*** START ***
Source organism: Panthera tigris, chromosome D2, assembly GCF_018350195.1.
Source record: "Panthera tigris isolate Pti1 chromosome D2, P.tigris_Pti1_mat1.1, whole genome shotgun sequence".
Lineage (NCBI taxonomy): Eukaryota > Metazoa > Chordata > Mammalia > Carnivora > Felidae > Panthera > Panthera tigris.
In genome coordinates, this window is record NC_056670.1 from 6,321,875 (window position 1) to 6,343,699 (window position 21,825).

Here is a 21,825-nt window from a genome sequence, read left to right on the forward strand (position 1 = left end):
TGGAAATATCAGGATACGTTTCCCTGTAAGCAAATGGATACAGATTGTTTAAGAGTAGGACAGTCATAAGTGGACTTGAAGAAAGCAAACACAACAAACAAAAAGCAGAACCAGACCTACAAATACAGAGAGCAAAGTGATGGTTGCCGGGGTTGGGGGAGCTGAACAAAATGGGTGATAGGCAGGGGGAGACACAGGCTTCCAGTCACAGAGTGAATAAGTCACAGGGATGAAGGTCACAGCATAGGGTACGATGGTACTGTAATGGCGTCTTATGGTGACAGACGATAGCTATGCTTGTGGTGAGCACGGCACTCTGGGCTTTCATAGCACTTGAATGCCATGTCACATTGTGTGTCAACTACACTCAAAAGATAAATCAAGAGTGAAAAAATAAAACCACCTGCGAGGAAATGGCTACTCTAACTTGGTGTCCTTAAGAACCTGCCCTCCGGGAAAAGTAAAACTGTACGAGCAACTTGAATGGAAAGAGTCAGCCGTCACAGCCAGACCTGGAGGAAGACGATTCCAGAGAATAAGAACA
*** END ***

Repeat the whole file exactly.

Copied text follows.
Source organism: Panthera tigris, chromosome D2, assembly GCF_018350195.1.
Source record: "Panthera tigris isolate Pti1 chromosome D2, P.tigris_Pti1_mat1.1, whole genome shotgun sequence".
Lineage (NCBI taxonomy): Eukaryota > Metazoa > Chordata > Mammalia > Carnivora > Felidae > Panthera > Panthera tigris.
In genome coordinates, this window is record NC_056670.1 from 6,321,875 (window position 1) to 6,343,699 (window position 21,825).

Here is a 21,825-nt window from a genome sequence, read left to right on the forward strand (position 1 = left end):
TGGAAATATCAGGATACGTTTCCCTGTAAGCAAATGGATACAGATTGTTTAAGAGTAGGACAGTCATAAGTGGACTTGAAGAAAGCAAACACAACAAACAAAAAGCAGAACCAGACCTACAAATACAGAGAGCAAAGTGATGGTTGCCGGGGTTGGGGGAGCTGAACAAAATGGGTGATAGGCAGGGGGAGACACAGGCTTCCAGTCACAGAGTGAATAAGTCACAGGGATGAAGGTCACAGCATAGGGTACGATGGTACTGTAATGGCGTCTTATGGTGACAGACGATAGCTATGCTTGTGGTGAGCACGGCACTCTGGGCTTTCATAGCACTTGAATGCCATGTCACATTGTGTGTCAACTACACTCAAAAGATAAATCAAGAGTGAAAAAATAAAACCACCTGCGAGGAAATGGCTACTCTAACTTGGTGTCCTTAAGAACCTGCCCTCCGGGAAAAGTAAAACTGTACGAGCAACTTGAATGGAAAGAGTCAGCCGTCACAGCCAGACCTGGAGGAAGACGATTCCAGAGAATAAGAACA